Novak Djokovic named on Australian Open entry list despite Covid vaccine doubt

The 2022 Australian Open looks likely to have one of the biggest names in tennis in attendance after Novak Djokovic was named on the competition's entry list.

His inclusion follows weeks of speculation as to whether Djokovic is vaccinated against the coronavirus, which has been stipulated as a requirement for those tennis stars wishing to compete in Melbourne.

The nine-time Australian Open champion has competed in every edition of the tournament since he debuted in 2005, winning more titles than any other men's player.

World No. 1 Djokovic, 34, has been vocal in his opposition to mandatory Covid-19 vaccinations and said last month that the "freedom of choice is essential for everyone."

That led to fears the Serb would skip his title defence in January, as did comments from the player's father, Srdjan, who said his son "probably won't play" in Australia if the vaccine is mandated.

Djokovic's inclusion on the entry list has sparked concerns that exemptions could be made for elite players, who may be allowed to take part thanks to a 'loophole' in the system.

Organisers confirmed on Tuesday that Djokovic will form part of Serbia's team for the 2022 ATP Cup, which will take place in Sydney, New South Wales, in early January.

It's been suggested he could then apply for a medical exemption as an unvaccinated player and travel to Victoria, with the Australian Open scheduled to get underway on January 17.

“My view on this is really clear and really simple,” said Victoria’s deputy premier, James Merlino, on Wednesday. “Everyone’s looking forward to the Australian Open and everyone who will attend – spectators, players, officials, staff – everyone is expected to be fully vaccinated.

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“They’re the rules. Medical exemptions are just that – it’s not a loophole for privileged tennis players… It is a medical exemption in exceptional circumstances if you have an acute medical condition.”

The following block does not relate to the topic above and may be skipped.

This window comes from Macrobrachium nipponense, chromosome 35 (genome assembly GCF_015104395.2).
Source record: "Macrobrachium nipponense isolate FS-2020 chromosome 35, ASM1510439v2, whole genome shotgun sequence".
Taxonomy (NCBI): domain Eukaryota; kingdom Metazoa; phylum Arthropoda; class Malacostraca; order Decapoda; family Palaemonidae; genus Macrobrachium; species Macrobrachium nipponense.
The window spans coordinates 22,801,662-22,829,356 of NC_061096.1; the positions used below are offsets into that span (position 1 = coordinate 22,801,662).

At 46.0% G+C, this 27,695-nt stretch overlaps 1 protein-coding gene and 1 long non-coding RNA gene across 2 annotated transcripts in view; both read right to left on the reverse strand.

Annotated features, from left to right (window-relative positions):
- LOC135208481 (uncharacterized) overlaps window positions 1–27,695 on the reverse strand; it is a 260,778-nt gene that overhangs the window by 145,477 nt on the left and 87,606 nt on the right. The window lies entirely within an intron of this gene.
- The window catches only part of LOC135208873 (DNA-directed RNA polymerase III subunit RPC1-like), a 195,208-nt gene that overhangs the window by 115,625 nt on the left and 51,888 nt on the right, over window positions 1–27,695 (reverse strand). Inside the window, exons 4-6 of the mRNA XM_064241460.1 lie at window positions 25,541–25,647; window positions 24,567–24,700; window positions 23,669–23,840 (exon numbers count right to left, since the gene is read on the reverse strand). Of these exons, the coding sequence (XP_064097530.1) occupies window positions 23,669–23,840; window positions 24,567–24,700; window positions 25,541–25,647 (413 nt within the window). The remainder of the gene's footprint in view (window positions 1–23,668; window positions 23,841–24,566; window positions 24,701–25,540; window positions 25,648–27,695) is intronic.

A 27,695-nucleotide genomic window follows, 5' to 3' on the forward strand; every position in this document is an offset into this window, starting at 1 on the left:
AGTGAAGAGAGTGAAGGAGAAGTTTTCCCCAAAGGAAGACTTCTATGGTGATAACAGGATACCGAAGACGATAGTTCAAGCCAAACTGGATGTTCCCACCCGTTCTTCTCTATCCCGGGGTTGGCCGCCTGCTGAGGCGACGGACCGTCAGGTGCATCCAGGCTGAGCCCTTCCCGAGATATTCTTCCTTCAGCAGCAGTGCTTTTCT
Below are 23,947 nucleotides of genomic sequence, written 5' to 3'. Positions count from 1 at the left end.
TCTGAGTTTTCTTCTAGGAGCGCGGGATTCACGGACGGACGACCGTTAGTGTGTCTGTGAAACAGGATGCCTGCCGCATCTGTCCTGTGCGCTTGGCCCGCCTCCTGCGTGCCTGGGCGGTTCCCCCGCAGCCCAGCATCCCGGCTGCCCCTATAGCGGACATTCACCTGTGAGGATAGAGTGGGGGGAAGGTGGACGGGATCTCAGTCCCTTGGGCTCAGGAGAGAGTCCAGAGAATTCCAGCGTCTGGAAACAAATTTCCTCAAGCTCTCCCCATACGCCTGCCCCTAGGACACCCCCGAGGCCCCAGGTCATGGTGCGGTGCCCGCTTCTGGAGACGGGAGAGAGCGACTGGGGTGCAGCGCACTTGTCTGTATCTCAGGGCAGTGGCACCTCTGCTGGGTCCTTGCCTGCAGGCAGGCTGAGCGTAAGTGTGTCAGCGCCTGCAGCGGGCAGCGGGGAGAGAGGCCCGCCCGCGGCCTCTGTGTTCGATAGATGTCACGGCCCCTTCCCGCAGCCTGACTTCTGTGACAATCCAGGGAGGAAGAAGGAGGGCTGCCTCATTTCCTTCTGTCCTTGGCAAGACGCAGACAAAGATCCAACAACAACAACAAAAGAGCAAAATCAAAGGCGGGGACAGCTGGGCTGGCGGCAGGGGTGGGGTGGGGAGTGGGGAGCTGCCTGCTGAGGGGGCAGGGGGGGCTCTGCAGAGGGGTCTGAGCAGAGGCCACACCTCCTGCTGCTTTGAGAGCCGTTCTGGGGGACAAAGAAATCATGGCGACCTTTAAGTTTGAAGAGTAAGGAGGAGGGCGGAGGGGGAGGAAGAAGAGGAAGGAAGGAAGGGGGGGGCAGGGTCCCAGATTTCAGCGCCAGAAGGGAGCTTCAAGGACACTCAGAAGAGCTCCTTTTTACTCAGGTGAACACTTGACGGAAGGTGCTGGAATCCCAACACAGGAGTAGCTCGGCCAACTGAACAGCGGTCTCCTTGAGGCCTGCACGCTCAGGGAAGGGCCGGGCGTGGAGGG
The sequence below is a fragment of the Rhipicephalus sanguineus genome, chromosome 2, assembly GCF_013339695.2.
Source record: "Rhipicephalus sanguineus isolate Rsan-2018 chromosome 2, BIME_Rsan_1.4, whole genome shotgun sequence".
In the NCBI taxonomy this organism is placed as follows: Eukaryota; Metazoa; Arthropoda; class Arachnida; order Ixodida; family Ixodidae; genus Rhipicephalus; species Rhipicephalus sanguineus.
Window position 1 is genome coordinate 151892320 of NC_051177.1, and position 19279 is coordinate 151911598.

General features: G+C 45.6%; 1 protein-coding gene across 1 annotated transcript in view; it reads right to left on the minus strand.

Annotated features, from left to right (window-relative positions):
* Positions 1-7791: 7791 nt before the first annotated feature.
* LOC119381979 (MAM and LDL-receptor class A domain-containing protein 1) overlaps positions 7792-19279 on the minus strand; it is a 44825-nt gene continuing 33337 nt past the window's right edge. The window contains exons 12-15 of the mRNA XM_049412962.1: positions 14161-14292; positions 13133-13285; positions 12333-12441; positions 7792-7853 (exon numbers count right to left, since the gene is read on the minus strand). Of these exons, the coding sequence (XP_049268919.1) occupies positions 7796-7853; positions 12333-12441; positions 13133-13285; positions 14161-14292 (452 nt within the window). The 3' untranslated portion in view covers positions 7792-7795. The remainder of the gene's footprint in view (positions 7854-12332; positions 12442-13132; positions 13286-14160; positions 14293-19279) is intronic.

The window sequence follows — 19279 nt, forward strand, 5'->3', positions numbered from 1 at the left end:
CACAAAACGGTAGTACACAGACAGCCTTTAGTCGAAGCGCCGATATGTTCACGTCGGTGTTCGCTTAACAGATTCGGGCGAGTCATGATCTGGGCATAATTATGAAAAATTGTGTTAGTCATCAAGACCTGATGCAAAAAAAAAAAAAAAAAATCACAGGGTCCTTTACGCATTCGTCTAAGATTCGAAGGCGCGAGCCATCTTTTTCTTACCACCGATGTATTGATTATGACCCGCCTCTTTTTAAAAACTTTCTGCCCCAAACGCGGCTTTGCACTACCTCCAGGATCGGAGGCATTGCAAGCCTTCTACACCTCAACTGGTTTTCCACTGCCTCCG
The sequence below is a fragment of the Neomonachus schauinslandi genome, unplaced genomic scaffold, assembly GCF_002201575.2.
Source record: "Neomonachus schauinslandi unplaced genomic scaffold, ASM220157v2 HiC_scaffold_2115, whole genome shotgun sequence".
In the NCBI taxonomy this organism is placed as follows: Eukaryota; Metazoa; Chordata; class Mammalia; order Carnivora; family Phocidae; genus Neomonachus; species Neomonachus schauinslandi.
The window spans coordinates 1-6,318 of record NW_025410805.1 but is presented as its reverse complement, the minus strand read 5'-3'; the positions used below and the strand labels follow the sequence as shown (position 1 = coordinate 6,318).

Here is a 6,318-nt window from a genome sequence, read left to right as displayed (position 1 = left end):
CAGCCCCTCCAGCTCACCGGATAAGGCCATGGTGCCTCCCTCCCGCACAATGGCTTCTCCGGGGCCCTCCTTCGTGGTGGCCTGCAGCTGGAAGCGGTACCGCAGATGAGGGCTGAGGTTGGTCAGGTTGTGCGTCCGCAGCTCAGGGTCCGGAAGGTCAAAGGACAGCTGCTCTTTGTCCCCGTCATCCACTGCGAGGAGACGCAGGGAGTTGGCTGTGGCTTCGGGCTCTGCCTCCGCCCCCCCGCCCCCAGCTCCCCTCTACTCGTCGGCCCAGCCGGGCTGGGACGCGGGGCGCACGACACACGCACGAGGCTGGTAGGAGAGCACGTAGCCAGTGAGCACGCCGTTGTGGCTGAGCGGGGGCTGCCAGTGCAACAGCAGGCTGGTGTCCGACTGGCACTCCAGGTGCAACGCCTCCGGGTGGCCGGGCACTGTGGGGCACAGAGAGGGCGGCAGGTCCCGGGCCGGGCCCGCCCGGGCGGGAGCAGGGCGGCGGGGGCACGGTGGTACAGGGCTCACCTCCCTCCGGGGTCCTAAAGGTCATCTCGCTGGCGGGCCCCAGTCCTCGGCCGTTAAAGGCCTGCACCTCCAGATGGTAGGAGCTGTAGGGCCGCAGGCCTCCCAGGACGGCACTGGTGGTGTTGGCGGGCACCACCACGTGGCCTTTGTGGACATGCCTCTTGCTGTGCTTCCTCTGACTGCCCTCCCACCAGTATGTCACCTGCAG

Do you think unvaccinated athletes should be allowed to compete at Grand Slams? Let us know in the comments section.

Tennis Australia—who are responsible for the running of the Australian Open—also defended itself against allegations it had used loopholes to ensure the best players participate in the tournament.

"All players, patrons and staff at the Australian Open have to be vaccinated," the governing body said in a statement.

"Any suggestion that Tennis Australia is seeking 'loopholes' within this process is simply untrue."

Assuming Djokovic remains unvaccinated, it's understood he would need to arrive in Sydney by December 16 in order to undergo the mandatory 14-day quarantine and be ready for the ATP Cup start date on January 1.

While the Australian Open looks set to have one of its premier names present, Serena Williams and Roger Federer were absent from Wednesday's entry-list announcement.

"While this is never an easy decision to make, I am not where I need to be physically to compete," said 40-year-old Williams in a statement.

"I will miss seeing the fans, but am excited to return and compete at my highest level."

Reigning U.S. Open champion Emma Raducanu will also make her Australian Open debut, named as part of a British contingent that also included Cameron Norrie, Dan Evans and Heather Watson.

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